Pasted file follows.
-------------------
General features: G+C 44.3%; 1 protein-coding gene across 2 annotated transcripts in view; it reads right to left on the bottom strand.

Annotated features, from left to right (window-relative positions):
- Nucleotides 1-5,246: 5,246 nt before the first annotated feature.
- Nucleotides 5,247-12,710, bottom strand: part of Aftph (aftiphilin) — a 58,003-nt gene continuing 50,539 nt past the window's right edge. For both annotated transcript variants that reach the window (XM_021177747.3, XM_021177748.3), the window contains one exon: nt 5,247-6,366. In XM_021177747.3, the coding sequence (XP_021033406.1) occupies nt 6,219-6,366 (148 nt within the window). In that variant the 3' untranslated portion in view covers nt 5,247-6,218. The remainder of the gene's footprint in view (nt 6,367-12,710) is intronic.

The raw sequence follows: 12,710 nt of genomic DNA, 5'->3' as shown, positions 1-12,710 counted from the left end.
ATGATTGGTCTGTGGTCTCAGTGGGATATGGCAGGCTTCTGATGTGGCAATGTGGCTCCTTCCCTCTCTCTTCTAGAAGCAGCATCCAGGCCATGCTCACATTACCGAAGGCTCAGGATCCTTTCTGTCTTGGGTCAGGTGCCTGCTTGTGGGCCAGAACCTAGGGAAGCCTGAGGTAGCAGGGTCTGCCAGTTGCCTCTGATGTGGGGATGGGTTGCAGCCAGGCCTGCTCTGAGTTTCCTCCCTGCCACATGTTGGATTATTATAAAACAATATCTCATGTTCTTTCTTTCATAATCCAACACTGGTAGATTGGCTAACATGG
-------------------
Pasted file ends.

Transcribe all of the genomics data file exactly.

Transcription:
General features: G+C 44.3%; 1 protein-coding gene across 2 annotated transcripts in view; it reads right to left on the bottom strand.

Annotated features, from left to right (window-relative positions):
- Nucleotides 1-5,246: 5,246 nt before the first annotated feature.
- Nucleotides 5,247-12,710, bottom strand: part of Aftph (aftiphilin) — a 58,003-nt gene continuing 50,539 nt past the window's right edge. For both annotated transcript variants that reach the window (XM_021177747.3, XM_021177748.3), the window contains one exon: nt 5,247-6,366. In XM_021177747.3, the coding sequence (XP_021033406.1) occupies nt 6,219-6,366 (148 nt within the window). In that variant the 3' untranslated portion in view covers nt 5,247-6,218. The remainder of the gene's footprint in view (nt 6,367-12,710) is intronic.

The raw sequence follows: 12,710 nt of genomic DNA, 5'->3' as shown, positions 1-12,710 counted from the left end.
ATGATTGGTCTGTGGTCTCAGTGGGATATGGCAGGCTTCTGATGTGGCAATGTGGCTCCTTCCCTCTCTCTTCTAGAAGCAGCATCCAGGCCATGCTCACATTACCGAAGGCTCAGGATCCTTTCTGTCTTGGGTCAGGTGCCTGCTTGTGGGCCAGAACCTAGGGAAGCCTGAGGTAGCAGGGTCTGCCAGTTGCCTCTGATGTGGGGATGGGTTGCAGCCAGGCCTGCTCTGAGTTTCCTCCCTGCCACATGTTGGATTATTATAAAACAATATCTCATGTTCTTTCTTTCATAATCCAACACTGGTAGATTGGCTAACATGG